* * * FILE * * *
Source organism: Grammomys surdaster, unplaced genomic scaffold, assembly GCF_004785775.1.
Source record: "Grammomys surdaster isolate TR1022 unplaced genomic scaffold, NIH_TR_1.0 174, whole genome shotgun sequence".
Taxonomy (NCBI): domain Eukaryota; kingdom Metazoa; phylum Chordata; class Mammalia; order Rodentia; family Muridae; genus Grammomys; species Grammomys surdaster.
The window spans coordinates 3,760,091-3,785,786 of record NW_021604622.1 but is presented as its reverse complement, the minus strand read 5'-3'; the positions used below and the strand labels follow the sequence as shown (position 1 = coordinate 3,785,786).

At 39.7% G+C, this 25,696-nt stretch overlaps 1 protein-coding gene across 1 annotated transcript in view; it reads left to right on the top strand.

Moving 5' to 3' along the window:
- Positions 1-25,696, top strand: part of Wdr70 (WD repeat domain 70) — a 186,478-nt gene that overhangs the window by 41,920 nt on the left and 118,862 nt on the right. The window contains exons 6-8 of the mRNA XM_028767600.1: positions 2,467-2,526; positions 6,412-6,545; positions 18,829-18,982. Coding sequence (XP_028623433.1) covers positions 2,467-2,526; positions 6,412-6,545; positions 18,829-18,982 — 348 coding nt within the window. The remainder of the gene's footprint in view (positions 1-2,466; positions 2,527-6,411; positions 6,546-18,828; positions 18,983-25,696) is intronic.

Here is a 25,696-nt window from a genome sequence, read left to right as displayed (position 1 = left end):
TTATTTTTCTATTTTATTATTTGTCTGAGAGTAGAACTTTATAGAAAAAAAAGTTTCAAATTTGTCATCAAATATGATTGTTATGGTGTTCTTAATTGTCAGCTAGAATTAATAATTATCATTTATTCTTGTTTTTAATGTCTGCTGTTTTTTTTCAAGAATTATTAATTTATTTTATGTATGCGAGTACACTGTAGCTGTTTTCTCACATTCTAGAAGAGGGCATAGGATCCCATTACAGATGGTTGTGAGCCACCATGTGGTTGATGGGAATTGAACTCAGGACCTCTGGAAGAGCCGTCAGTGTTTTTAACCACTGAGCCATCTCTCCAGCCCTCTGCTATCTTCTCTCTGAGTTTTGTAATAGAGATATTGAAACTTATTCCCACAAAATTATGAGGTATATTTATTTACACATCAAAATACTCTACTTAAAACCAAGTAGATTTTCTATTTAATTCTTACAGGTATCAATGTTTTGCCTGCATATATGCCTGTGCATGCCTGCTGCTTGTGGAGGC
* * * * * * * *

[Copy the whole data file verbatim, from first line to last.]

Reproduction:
Source organism: Grammomys surdaster, unplaced genomic scaffold, assembly GCF_004785775.1.
Source record: "Grammomys surdaster isolate TR1022 unplaced genomic scaffold, NIH_TR_1.0 174, whole genome shotgun sequence".
Taxonomy (NCBI): domain Eukaryota; kingdom Metazoa; phylum Chordata; class Mammalia; order Rodentia; family Muridae; genus Grammomys; species Grammomys surdaster.
The window spans coordinates 3,760,091-3,785,786 of record NW_021604622.1 but is presented as its reverse complement, the minus strand read 5'-3'; the positions used below and the strand labels follow the sequence as shown (position 1 = coordinate 3,785,786).

At 39.7% G+C, this 25,696-nt stretch overlaps 1 protein-coding gene across 1 annotated transcript in view; it reads left to right on the top strand.

Moving 5' to 3' along the window:
- Positions 1-25,696, top strand: part of Wdr70 (WD repeat domain 70) — a 186,478-nt gene that overhangs the window by 41,920 nt on the left and 118,862 nt on the right. The window contains exons 6-8 of the mRNA XM_028767600.1: positions 2,467-2,526; positions 6,412-6,545; positions 18,829-18,982. Coding sequence (XP_028623433.1) covers positions 2,467-2,526; positions 6,412-6,545; positions 18,829-18,982 — 348 coding nt within the window. The remainder of the gene's footprint in view (positions 1-2,466; positions 2,527-6,411; positions 6,546-18,828; positions 18,983-25,696) is intronic.

Here is a 25,696-nt window from a genome sequence, read left to right as displayed (position 1 = left end):
TTATTTTTCTATTTTATTATTTGTCTGAGAGTAGAACTTTATAGAAAAAAAAGTTTCAAATTTGTCATCAAATATGATTGTTATGGTGTTCTTAATTGTCAGCTAGAATTAATAATTATCATTTATTCTTGTTTTTAATGTCTGCTGTTTTTTTTCAAGAATTATTAATTTATTTTATGTATGCGAGTACACTGTAGCTGTTTTCTCACATTCTAGAAGAGGGCATAGGATCCCATTACAGATGGTTGTGAGCCACCATGTGGTTGATGGGAATTGAACTCAGGACCTCTGGAAGAGCCGTCAGTGTTTTTAACCACTGAGCCATCTCTCCAGCCCTCTGCTATCTTCTCTCTGAGTTTTGTAATAGAGATATTGAAACTTATTCCCACAAAATTATGAGGTATATTTATTTACACATCAAAATACTCTACTTAAAACCAAGTAGATTTTCTATTTAATTCTTACAGGTATCAATGTTTTGCCTGCATATATGCCTGTGCATGCCTGCTGCTTGTGGAGGC